I think that appearance is enough reason to be motivated, but should not be the only reason. I also think that appearance is definitely the overlying reason to most health concerned consumers.

I love that you brought this up! I think that there is a direct correlation between the people you socialize with and the foods you eat. If I go to dinner with my family, I am more likely to order an appetizer and maybe even desert, but with friends, we just don’t want to sit at a restaurant that long so we won’t order the “extras”.

-Becca N

Comment by beccan

I really appreciated the Dove commercial part of your post. One of my journalism professors showed my class when it first came out, so I liked how I could relate to it.

I think you and the video make a good point about how our image of being pretty and skinny can be distorted.

I am wondering what you thought of this commercial? In my class, we talked about how this was one of the first commercials we noticed to recognize this issue. Also, since then have you noticed any other commercials or ads or anything that recognize this issue as well?

Very interesting post!
-Jackie M.

Comment by jackiemcc

I also love this video because I think this is a discussion that needs to be addressed and I love that Dove is doing it. I remember reading somewhere that there is an idea in the industry to put disclaimers on photo-shopped pictures of women in ads or magazines so that young girls realize that what they’re seeing is not attainable. But as for my question . . .

Do you think that, if a person were to get into the habit of eating healthy, that they may be able to “fix” their relationship with food and no longer treat it like a reward. Instead they would just accept it as part of their life?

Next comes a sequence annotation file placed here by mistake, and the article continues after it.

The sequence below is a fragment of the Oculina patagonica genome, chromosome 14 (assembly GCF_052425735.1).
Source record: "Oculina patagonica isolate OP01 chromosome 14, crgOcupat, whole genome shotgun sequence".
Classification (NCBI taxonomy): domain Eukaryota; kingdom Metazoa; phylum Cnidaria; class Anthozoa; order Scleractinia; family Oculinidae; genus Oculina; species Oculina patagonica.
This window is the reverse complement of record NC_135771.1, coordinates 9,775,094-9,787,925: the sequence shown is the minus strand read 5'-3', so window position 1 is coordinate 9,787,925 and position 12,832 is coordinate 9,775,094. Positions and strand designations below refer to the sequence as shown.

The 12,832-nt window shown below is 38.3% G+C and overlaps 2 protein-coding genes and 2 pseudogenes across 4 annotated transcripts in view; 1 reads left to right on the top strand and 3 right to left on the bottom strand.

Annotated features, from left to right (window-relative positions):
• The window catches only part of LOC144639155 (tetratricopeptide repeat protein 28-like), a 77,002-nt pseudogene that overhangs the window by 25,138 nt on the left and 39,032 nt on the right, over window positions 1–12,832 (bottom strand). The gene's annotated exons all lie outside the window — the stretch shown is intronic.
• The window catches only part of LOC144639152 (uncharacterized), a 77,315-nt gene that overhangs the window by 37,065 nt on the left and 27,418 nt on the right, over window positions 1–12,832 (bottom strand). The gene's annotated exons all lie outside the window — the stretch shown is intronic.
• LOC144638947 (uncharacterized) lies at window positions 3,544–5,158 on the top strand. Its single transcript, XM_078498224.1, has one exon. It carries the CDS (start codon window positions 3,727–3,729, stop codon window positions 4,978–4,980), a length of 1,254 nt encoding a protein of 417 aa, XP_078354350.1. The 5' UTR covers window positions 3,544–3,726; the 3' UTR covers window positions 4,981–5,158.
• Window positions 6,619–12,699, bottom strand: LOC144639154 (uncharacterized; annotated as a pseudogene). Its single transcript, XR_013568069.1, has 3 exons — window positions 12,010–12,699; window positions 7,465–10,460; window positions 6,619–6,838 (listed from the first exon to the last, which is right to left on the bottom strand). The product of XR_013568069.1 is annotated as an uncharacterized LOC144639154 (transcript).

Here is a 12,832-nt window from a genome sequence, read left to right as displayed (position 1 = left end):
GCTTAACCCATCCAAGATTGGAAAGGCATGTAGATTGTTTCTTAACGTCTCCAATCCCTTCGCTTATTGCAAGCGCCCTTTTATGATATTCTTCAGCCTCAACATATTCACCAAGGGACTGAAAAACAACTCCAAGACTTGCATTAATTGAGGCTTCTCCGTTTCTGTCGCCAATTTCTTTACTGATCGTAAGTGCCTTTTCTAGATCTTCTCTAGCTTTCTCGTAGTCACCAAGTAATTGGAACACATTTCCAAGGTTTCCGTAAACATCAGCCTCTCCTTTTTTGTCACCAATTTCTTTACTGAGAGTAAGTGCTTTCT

K. Cochran

Comment by Kelly

I haven’t heard that, but that would be interesting to see if it would do anything to the self image of young girls. I don’t think it will stop the problem, but it’s worth a try.

Good. question- I definitely think that eating healthy would fix an unhealthy relationship with food. Personally, I eat very healthy foods on a daily basis, staying away from food I know will make me feel bad, but it is the temptation of bad foods that makes it more of a roller coaster relationship with food. I hope that answered your question.

Becca N.

Comment by beccan

Thanks for the post, I’m glad you enjoyed it. I think that the commercial is moving. It really shows that the beautiful models we see in magazines are altered so much that they don’t even look like themselves in the end. It makes it seem like natural is not beautiful, which isn’t true. And I have seen other Dove commercials with this same idea, but no others yet.
Becca N.

Comment by beccan

I think that parents should really emphasize activity in their child’s life (kids love to play) and make sure the child knows that there are limits. Portion control is such a big issue in the U.S. and personally, I think that is one of our biggest problems. Americans serve and eat these huge portions that could feed two or three people.
Hope that answered your question. Thanks for the comment!
Becca N.

Comment by beccan